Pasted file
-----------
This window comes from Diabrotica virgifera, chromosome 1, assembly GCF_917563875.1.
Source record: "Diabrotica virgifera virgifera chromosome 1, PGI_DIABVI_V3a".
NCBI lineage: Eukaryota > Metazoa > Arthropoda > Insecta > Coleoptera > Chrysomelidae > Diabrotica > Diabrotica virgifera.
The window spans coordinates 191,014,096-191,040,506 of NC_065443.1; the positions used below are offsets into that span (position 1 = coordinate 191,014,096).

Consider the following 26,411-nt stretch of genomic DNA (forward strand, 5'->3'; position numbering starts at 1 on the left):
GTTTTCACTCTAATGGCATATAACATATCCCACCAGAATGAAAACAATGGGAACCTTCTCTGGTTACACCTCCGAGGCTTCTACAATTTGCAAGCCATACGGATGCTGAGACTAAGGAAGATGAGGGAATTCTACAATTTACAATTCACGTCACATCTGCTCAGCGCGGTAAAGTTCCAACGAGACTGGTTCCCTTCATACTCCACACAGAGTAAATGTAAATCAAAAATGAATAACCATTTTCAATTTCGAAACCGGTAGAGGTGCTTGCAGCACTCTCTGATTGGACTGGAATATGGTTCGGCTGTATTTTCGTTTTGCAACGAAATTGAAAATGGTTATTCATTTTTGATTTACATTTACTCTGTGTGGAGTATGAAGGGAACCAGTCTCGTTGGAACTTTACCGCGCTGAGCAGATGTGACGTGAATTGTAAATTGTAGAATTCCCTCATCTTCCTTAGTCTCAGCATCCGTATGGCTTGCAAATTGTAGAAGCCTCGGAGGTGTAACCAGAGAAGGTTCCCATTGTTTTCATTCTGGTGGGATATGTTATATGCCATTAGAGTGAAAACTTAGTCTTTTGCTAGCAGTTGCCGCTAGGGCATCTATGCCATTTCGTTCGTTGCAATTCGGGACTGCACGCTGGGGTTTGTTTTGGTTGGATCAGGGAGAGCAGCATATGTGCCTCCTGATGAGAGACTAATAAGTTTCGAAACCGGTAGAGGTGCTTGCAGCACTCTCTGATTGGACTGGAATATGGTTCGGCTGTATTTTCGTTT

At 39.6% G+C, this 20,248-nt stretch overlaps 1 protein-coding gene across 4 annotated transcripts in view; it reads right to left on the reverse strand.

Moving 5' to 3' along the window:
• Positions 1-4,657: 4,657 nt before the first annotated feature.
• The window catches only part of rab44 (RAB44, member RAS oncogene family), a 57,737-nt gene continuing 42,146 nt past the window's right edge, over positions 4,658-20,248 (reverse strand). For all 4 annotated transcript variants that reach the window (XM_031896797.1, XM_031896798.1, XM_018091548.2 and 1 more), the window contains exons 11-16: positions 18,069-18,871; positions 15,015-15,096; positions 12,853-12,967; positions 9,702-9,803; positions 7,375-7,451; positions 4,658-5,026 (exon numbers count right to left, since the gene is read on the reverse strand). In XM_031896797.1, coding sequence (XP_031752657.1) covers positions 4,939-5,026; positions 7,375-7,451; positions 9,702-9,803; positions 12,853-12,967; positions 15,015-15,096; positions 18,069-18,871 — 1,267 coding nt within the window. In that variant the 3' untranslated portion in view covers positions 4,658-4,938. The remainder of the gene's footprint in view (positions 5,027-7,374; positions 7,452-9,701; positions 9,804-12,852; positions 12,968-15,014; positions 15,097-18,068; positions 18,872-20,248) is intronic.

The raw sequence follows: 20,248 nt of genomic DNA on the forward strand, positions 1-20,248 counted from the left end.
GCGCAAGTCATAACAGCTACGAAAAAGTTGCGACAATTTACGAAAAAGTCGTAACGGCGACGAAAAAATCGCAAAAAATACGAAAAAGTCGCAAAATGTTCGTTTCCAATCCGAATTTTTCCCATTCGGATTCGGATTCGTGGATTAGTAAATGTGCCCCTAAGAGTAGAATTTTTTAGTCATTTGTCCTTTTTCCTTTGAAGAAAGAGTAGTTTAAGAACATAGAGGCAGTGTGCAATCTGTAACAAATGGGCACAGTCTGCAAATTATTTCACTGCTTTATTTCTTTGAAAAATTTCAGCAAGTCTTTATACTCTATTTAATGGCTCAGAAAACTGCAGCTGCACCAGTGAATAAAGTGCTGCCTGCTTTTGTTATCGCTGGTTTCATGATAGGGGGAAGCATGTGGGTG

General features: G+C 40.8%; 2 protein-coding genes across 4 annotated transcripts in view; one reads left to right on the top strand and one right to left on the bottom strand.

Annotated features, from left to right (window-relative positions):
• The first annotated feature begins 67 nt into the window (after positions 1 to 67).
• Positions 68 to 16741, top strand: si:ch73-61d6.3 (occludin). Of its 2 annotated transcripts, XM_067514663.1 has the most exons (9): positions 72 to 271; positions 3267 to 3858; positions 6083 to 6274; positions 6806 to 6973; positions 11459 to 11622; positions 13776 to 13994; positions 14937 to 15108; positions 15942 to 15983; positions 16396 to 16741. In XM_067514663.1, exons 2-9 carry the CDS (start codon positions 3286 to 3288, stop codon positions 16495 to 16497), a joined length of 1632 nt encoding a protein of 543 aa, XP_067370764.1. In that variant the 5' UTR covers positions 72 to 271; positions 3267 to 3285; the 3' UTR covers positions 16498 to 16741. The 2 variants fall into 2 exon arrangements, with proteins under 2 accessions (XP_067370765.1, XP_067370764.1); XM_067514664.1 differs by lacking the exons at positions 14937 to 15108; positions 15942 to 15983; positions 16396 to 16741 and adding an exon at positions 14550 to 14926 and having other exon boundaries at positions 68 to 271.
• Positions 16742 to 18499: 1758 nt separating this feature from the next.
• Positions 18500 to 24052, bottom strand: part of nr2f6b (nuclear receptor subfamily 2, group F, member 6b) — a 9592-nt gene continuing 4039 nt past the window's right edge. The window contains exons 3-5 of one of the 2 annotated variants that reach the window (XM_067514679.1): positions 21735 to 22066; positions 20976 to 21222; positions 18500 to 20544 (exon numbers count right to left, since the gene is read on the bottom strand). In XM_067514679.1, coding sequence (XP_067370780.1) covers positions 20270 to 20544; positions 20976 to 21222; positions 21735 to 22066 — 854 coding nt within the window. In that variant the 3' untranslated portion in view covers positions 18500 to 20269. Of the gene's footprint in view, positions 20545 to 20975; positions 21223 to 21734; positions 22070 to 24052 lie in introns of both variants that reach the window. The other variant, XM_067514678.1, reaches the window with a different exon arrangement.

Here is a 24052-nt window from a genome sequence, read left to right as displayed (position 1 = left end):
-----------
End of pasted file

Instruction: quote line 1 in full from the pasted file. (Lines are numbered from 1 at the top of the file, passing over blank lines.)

This window comes from Diabrotica virgifera, chromosome 1, assembly GCF_917563875.1.